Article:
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Do Kids Beat Autism?

Kids benefit from early intervention and the right therapy.



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Can symptoms of autism go away? A recent pilot study out of UC Davis had success with six out of seven infants that were given very early treatment. The infants, age 6 months to 18 months, were identified by researchers as having ASD symptoms such as low eye contact, little interest in social engagement, repetitive movement patterns and a lack of intentional communication. The children’s parents were taught to use a therapy called Infant Start, which was administered during natural interactions throughout the day.

The study, “Autism treatment in the first year of life: A pilot study of Infant Start, a parent-implemented intervention for symptomatic infants,” co-authored by UC Davis professors of Psychiatry and Behavioral Sciences Sally J. Rogers and Sally Ozonoff, is published online in the Journal of Autism and Developmental Disorders. 

In a press release, Dr. Rogers said, “Most of the children in the study, six out of seven, caught up in all of their learning skills and their language by the time they were 2 to 3. Most children with ASD delays,” she said, “are barely even getting diagnosed by then.”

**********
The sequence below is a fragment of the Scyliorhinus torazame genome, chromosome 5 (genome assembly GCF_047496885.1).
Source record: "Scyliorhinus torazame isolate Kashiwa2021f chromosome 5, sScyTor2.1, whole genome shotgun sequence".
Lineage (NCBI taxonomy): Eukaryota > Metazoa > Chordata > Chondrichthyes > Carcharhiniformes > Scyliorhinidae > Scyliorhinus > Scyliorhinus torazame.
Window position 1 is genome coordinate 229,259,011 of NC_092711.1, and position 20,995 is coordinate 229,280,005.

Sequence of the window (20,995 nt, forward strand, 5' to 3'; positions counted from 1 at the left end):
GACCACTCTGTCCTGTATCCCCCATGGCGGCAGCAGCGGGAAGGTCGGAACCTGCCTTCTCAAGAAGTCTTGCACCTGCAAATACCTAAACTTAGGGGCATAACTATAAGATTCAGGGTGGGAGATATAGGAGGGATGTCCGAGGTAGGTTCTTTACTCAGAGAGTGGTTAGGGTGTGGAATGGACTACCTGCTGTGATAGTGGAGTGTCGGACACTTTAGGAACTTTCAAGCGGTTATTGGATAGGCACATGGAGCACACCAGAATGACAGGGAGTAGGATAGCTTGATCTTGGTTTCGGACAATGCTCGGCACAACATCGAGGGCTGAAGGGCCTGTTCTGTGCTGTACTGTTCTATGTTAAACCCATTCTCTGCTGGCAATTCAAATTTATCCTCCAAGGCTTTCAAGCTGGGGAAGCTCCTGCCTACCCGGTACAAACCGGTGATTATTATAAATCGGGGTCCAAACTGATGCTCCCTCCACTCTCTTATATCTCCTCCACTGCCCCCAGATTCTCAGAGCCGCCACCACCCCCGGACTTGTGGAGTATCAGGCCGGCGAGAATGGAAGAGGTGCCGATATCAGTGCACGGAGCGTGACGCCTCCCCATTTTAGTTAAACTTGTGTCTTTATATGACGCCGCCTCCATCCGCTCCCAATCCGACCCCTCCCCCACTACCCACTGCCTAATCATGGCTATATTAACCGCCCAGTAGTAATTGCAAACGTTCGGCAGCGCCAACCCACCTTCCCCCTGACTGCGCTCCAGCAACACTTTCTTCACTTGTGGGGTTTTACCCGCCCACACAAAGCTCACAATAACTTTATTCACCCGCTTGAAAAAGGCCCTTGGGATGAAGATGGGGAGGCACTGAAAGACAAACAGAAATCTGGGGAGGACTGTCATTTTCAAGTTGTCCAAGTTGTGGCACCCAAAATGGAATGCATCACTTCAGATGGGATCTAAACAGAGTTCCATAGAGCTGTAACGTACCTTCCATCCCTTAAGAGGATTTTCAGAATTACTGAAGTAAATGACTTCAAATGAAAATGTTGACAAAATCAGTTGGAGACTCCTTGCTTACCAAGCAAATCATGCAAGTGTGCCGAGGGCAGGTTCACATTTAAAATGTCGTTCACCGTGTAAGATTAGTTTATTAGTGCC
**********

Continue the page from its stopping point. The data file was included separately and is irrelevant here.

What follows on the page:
“Children who get services early get better outcomes,” said Dr. Tara Buck, assistant professor, Department of Psychiatry, Division of Child and Adolescent Psychiatry at OU’s School of Community Medicine. “But there is a spectrum of severity. That can be frustrating about ASD. There’s no great way to know exactly what the child will need.”  

Dr. Buck was also quick to point out that the number of children involved in the UC Davis study was very small, and she noted the intense nature of the therapy the infants were receiving from their parents. It warrants more study.

“We’re getting better at recognizing ASD,” she said, “but most children don’t get diagnosed until age 4 or 5. The American Academy of Pediatricians (AAP) recommends screening at 18 months, 24 months and 30 months.” The screening tool most typically used for autism in toddlers is the M-CHAT. “Pediatricians are doing better at identifying children, so [that may be one reason] the rate seems to be going up. The current rate is 1 child in 68, according to the CDC.”

The child’s pediatrician is often the first person to identify ASD symptoms in children. “We look for developmental delays during well-child check-ups,” said Dr. Lamiaa Ali, M.D., assistant professor with OU Physicians and the Department of Pediatrics, OU School of Community Medicine. “We teach pediatric residents to look for red flags right after birth at 2, 4, 6, 9 and 12 months. For example, not babbling at 9 months, not gesturing or pointing or not responding to names.”

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